We don’t need to send people to other parts of the governorate where it takes two hours to refer critical cases. Everything can be performed in this building.
Cewê comes from Mosul, Iraq. She moved to Akrê with her family to flee Daesh’s occupation. Her daughter-in-law was taken to the hospital there to give birth to her child and Cewê is very happy everything went well with the delivery. “Her first baby,” she says, “was born naturally, but died. Now, the hospital is better. There were no doctors then. There were diseases when babies were born.”
Akrê emergency and maternity hospital was recently given an additional building to allow it to have operating rooms and welcome more patients than it used to. With the financial support of the EU through the Trust Fund, Italian NGO AISPO has worked with Kurdish authorities and medical staff at Akrê hospital to make the new building fully functional and compliant with international safety standards. More than 1,5000,000 people in the Kurdistan Region of Iraq have now access to better healthcare thanks to the rehabilitation of the hospital.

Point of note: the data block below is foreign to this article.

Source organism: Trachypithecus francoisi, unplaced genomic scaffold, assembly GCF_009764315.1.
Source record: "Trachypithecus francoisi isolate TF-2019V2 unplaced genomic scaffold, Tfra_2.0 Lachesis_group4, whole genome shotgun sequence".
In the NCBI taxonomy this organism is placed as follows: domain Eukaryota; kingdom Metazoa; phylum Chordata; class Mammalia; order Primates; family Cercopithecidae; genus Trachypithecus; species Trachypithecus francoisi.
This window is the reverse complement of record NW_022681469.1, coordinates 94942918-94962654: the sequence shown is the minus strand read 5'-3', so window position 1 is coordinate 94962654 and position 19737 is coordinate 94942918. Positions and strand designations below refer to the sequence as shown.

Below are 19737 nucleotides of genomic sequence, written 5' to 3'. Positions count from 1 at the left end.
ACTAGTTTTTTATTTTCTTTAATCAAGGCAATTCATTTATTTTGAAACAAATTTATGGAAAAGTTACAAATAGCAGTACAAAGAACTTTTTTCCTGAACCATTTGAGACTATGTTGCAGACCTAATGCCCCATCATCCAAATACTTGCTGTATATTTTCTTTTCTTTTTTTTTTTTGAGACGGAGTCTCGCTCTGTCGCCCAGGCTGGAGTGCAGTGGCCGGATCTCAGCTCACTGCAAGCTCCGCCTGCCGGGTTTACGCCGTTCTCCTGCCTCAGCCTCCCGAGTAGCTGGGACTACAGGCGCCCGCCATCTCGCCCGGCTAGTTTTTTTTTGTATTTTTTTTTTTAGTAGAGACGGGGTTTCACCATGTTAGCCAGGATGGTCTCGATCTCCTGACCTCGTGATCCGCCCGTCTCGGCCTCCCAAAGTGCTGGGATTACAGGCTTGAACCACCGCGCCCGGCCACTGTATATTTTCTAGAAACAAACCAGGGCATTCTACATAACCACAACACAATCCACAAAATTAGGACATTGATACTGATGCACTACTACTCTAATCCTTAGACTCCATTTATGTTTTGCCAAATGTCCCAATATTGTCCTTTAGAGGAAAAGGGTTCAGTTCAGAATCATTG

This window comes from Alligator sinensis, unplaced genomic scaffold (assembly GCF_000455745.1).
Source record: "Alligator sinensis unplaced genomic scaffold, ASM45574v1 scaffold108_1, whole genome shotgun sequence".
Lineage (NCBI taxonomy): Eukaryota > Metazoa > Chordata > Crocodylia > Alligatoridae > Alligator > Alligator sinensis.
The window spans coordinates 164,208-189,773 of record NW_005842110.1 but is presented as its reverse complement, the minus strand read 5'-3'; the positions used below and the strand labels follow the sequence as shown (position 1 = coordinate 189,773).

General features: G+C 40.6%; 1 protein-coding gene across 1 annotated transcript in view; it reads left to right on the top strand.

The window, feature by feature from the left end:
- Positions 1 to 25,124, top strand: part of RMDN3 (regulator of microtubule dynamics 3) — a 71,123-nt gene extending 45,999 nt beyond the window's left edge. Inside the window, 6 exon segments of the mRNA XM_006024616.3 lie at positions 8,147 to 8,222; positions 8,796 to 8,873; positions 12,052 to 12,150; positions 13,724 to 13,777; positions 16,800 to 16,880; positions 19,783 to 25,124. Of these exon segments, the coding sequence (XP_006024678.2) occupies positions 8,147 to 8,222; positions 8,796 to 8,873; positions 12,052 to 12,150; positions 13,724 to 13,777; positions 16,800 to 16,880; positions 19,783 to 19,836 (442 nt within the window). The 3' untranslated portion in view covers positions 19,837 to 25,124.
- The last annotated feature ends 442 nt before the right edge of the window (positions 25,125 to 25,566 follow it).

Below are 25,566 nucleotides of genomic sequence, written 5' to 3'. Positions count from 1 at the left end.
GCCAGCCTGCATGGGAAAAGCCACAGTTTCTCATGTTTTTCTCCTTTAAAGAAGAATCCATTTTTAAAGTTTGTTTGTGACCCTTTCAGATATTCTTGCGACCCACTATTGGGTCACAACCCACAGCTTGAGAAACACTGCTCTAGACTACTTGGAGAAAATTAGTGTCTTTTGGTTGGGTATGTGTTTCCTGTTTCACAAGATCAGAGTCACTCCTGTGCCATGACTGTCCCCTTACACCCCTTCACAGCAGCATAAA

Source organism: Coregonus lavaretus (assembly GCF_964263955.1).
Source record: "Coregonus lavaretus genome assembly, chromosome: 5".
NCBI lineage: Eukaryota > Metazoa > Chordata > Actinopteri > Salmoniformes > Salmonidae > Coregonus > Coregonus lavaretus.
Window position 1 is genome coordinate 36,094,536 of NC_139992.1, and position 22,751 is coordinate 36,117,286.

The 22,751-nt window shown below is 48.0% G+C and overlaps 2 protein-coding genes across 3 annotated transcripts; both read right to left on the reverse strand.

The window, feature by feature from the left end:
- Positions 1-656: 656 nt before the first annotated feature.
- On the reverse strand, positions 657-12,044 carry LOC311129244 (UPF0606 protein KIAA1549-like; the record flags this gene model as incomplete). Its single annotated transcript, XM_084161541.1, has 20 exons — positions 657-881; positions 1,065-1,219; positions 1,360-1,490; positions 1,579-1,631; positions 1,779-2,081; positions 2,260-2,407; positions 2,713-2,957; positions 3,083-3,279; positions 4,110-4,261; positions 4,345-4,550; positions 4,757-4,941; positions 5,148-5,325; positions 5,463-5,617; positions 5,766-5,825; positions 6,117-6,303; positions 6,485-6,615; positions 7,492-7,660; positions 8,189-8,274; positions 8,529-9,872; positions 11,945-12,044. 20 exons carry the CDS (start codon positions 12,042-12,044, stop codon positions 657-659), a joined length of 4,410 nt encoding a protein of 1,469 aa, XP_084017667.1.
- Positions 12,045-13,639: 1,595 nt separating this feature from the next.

“When a woman wants to give birth, is sick or needs to be examined, she is taken [to Akrê hospital],” explains Cewê, praising the newly functioning facilities. Not only the hospital is able to take care of a bigger number of people in need, the rehabilitation also meant that the number of referrals to external clinics dropped and surgery waiting lists were also reduced.
“We don’t need to send people to other parts of the governorate where it takes two hours to refer critical cases. Everything can be performed in this building,” says the hospital’s director, Dr Salik Mustafa. This has also had a positive impact on the overall working environment: surgeries can be performed more safely and the staff feel less stressed. “At the same time,” he continues, “hygiene and sterilisations [are prioritised].”
“This project is the beginning, the first part of a more comprehensive rehabilitation of this building. In the future, we are planning on renovating the maternity and delivery wards, and on building an intensive care unit for children” concludes Dr Salik.